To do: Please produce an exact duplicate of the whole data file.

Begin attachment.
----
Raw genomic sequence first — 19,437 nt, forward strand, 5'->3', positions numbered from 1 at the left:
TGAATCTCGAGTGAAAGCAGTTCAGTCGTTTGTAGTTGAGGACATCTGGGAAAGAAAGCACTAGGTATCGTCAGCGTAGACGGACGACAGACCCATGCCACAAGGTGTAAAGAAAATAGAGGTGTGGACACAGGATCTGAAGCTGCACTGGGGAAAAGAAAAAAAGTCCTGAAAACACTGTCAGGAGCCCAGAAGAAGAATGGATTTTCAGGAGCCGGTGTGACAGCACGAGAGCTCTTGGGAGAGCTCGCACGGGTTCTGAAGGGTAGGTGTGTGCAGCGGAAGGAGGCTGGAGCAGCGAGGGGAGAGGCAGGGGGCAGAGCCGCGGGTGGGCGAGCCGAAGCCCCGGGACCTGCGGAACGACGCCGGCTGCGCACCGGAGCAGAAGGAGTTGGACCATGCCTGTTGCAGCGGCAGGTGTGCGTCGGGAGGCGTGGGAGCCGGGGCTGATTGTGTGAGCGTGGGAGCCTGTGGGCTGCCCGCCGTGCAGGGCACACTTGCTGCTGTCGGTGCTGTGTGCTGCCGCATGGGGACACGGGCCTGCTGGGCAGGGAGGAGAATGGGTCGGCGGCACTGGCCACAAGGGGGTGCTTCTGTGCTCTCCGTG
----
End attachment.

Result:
Raw genomic sequence first — 19,437 nt, forward strand, 5'->3', positions numbered from 1 at the left:
TGAATCTCGAGTGAAAGCAGTTCAGTCGTTTGTAGTTGAGGACATCTGGGAAAGAAAGCACTAGGTATCGTCAGCGTAGACGGACGACAGACCCATGCCACAAGGTGTAAAGAAAATAGAGGTGTGGACACAGGATCTGAAGCTGCACTGGGGAAAAGAAAAAAAGTCCTGAAAACACTGTCAGGAGCCCAGAAGAAGAATGGATTTTCAGGAGCCGGTGTGACAGCACGAGAGCTCTTGGGAGAGCTCGCACGGGTTCTGAAGGGTAGGTGTGTGCAGCGGAAGGAGGCTGGAGCAGCGAGGGGAGAGGCAGGGGGCAGAGCCGCGGGTGGGCGAGCCGAAGCCCCGGGACCTGCGGAACGACGCCGGCTGCGCACCGGAGCAGAAGGAGTTGGACCATGCCTGTTGCAGCGGCAGGTGTGCGTCGGGAGGCGTGGGAGCCGGGGCTGATTGTGTGAGCGTGGGAGCCTGTGGGCTGCCCGCCGTGCAGGGCACACTTGCTGCTGTCGGTGCTGTGTGCTGCCGCATGGGGACACGGGCCTGCTGGGCAGGGAGGAGAATGGGTCGGCGGCACTGGCCACAAGGGGGTGCTTCTGTGCTCTCCGTG